Less beef, more beans. Experts say world needs a new diet
Plant-based diet has enough flexibility to accommodate food cultures around the world, report's authors say
A hamburger a week, but no more — that's about as much red meat people should eat to do what's best for their health and the planet, according to a report seeking to overhaul the world's diet.
Eggs should be limited to fewer than about four a week, the report says. Dairy foods should be about a serving a day, or less.
The report from a panel of nutrition, agriculture and environmental experts recommends a plant-based diet, based on previously published studies that have linked red meat to increased risk of health problems. It also comes amid recent studies of how eating habits affect the environment. Producing red meat takes up land and feed to raise cattle, which also emit the greenhouse gas methane.
John Ioannidis, chair of disease prevention at Stanford University, said he welcomed the growing attention to how diets affect the environment, but that the report's recommendations do not reflect the level of scientific uncertainties around nutrition and health.
"The evidence is not as strong as it seems to be," Ioannidis said.
The report was organized by EAT, a Stockholm-based non-profit seeking to improve the food system, and published Wednesday by the medical journal Lancet. The panel of experts who wrote it says a "Great Food Transformation" is urgently needed by 2050, and that the optimal diet they outline is flexible enough to accommodate food cultures around the world.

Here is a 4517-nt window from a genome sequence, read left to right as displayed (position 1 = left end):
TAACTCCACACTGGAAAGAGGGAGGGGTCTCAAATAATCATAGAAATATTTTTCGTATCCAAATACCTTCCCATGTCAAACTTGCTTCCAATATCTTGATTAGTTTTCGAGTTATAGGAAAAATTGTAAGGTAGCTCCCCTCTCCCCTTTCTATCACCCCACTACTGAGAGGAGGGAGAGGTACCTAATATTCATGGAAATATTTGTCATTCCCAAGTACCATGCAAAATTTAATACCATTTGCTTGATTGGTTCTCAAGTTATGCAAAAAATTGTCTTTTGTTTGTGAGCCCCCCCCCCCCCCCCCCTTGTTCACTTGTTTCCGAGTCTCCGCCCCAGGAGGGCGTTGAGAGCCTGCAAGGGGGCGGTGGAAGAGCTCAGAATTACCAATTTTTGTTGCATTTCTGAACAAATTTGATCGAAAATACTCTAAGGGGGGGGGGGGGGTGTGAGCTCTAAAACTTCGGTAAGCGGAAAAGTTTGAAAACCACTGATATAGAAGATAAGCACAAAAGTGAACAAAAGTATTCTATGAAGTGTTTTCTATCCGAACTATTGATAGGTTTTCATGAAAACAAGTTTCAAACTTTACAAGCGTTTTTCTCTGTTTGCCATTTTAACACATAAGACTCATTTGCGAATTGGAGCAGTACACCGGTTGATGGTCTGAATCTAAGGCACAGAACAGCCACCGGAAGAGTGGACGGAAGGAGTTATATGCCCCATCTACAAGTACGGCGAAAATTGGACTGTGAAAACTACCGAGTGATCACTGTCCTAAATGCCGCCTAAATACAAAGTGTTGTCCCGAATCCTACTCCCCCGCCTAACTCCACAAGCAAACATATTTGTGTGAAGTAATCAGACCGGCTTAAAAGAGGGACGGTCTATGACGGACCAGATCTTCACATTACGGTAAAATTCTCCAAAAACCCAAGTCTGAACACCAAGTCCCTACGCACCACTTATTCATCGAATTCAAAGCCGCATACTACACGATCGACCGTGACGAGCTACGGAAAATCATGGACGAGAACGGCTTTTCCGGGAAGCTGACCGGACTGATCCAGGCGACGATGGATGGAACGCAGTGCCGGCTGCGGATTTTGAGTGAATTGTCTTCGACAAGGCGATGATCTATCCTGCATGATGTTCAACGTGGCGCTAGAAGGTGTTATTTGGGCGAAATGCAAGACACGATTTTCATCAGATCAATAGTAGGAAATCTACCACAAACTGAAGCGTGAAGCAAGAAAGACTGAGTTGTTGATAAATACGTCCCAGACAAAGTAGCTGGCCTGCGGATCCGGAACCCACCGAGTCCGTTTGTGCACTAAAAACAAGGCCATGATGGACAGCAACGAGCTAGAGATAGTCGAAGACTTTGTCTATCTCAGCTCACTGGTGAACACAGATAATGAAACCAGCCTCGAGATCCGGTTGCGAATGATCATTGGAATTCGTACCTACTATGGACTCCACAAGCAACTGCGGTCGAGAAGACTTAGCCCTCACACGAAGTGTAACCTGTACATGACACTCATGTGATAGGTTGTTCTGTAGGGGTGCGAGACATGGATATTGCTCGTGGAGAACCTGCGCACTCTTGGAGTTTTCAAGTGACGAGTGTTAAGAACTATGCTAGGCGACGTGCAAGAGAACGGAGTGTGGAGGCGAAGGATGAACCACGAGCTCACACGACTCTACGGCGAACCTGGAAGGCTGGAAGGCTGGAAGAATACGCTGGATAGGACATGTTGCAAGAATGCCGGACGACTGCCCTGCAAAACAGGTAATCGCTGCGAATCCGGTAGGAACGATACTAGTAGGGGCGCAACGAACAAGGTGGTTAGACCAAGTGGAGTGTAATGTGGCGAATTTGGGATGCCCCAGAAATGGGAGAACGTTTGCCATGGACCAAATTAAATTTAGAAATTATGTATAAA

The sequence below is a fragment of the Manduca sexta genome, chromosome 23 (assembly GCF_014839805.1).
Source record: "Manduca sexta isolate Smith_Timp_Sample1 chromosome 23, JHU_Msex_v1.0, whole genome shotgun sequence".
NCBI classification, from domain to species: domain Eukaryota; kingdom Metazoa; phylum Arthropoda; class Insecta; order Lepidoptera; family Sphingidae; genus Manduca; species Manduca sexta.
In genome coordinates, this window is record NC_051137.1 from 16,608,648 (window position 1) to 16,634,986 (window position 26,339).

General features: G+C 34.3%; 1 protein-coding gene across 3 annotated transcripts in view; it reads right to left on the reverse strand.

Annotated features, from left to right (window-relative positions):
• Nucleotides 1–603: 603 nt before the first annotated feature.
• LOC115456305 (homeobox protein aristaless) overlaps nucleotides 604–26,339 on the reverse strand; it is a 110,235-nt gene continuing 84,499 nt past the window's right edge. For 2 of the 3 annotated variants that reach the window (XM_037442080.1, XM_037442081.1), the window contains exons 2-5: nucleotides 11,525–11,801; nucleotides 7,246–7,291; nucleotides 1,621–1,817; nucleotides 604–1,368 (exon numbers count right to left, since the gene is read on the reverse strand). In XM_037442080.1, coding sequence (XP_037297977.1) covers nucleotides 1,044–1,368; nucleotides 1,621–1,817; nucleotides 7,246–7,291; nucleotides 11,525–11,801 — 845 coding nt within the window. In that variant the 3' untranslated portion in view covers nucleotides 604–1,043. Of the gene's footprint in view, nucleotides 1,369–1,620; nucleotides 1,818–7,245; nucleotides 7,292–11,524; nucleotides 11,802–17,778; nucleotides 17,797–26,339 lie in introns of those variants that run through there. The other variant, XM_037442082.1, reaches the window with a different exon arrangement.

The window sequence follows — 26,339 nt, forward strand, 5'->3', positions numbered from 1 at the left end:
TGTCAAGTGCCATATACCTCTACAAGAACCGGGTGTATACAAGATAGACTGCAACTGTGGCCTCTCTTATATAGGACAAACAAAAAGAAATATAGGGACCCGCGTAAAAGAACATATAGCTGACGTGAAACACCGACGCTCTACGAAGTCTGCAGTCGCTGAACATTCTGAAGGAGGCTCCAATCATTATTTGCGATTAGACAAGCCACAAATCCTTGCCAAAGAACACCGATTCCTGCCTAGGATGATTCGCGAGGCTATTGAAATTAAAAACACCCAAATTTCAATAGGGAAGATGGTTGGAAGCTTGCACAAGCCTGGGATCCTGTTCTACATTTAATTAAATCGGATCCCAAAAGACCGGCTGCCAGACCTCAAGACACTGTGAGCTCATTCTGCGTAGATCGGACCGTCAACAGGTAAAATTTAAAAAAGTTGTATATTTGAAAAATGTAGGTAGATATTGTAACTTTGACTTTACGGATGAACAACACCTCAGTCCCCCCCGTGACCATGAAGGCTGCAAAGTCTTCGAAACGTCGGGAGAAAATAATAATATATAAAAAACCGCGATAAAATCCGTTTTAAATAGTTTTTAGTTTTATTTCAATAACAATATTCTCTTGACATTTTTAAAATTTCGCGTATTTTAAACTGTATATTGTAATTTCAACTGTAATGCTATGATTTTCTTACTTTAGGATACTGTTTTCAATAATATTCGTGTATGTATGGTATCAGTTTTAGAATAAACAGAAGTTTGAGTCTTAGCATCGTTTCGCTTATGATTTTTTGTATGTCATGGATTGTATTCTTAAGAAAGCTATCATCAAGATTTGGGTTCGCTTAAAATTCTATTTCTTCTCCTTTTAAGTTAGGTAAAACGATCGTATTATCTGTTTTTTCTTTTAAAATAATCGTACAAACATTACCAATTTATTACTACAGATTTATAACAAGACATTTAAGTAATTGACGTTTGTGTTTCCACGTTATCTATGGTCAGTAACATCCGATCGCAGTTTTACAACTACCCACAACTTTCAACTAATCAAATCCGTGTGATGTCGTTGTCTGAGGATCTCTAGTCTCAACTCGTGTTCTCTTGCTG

Overall, the diet encourages whole grains, beans, fruits and most vegetables, and says to limit added sugars, refined grains such as white rice and starches like potatoes and cassava. It says red meat consumption on average needs to be slashed by half globally, though the necessary changes vary by region and reductions would need to be more dramatic in richer countries like the United States.
Convincing people to limit meat, cheese and eggs won't be easy, however, particularly in places where those foods are a notable part of culture.
Think of it [meat] like lobster — something that I really like, but have a few times a year.- Walter Willett
In Sao Paulo, Brazil, systems analyst Cleberson Bernardes said as he was leaving a barbecue restaurant that letting himself eat just one serving of red meat a week would be "ridiculous."
In Berlin, Germany, craftsman Erik Langguth said there are better ways to reduce greenhouse gas emissions, and dismissed the suggestion that the world needs to cut back on meat.
"If it hasn't got meat, it's not a proper meal," said Langguth, who is from a region known for its bratwurst sausages.
Before even factoring in the environmental implications, the report sought to sketch out what the healthiest diet for people would look like, said Walter Willett, one of its authors and a nutrition researcher at Harvard University. While eggs are no longer thought to increase risk of heart disease, Willett said the report recommends limiting them because studies indicate a breakfast of whole grains, nuts and fruit would be healthier.